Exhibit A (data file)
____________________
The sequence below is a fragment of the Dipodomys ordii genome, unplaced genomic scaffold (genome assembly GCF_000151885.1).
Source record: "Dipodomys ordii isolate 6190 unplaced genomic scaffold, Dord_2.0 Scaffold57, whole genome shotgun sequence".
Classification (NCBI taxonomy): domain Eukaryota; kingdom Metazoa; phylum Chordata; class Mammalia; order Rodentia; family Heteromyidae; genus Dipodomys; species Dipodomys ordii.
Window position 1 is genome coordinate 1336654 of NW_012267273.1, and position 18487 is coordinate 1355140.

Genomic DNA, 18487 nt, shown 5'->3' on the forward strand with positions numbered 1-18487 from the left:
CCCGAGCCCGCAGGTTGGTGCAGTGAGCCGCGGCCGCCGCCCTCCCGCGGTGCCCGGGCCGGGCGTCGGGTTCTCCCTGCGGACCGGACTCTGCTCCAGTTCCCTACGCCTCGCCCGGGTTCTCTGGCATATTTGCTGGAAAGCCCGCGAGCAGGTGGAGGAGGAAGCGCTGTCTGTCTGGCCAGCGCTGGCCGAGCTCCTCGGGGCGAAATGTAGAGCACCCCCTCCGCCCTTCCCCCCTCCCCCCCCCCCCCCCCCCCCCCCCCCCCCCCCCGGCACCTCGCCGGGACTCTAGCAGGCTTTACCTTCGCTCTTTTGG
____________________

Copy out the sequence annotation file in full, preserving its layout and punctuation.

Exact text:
The sequence below is a fragment of the Dipodomys ordii genome, unplaced genomic scaffold (genome assembly GCF_000151885.1).
Source record: "Dipodomys ordii isolate 6190 unplaced genomic scaffold, Dord_2.0 Scaffold57, whole genome shotgun sequence".
Classification (NCBI taxonomy): domain Eukaryota; kingdom Metazoa; phylum Chordata; class Mammalia; order Rodentia; family Heteromyidae; genus Dipodomys; species Dipodomys ordii.
Window position 1 is genome coordinate 1336654 of NW_012267273.1, and position 18487 is coordinate 1355140.

Genomic DNA, 18487 nt, shown 5'->3' on the forward strand with positions numbered 1-18487 from the left:
CCCGAGCCCGCAGGTTGGTGCAGTGAGCCGCGGCCGCCGCCCTCCCGCGGTGCCCGGGCCGGGCGTCGGGTTCTCCCTGCGGACCGGACTCTGCTCCAGTTCCCTACGCCTCGCCCGGGTTCTCTGGCATATTTGCTGGAAAGCCCGCGAGCAGGTGGAGGAGGAAGCGCTGTCTGTCTGGCCAGCGCTGGCCGAGCTCCTCGGGGCGAAATGTAGAGCACCCCCTCCGCCCTTCCCCCCTCCCCCCCCCCCCCCCCCCCCCCCCCCCCCCCCCGGCACCTCGCCGGGACTCTAGCAGGCTTTACCTTCGCTCTTTTGG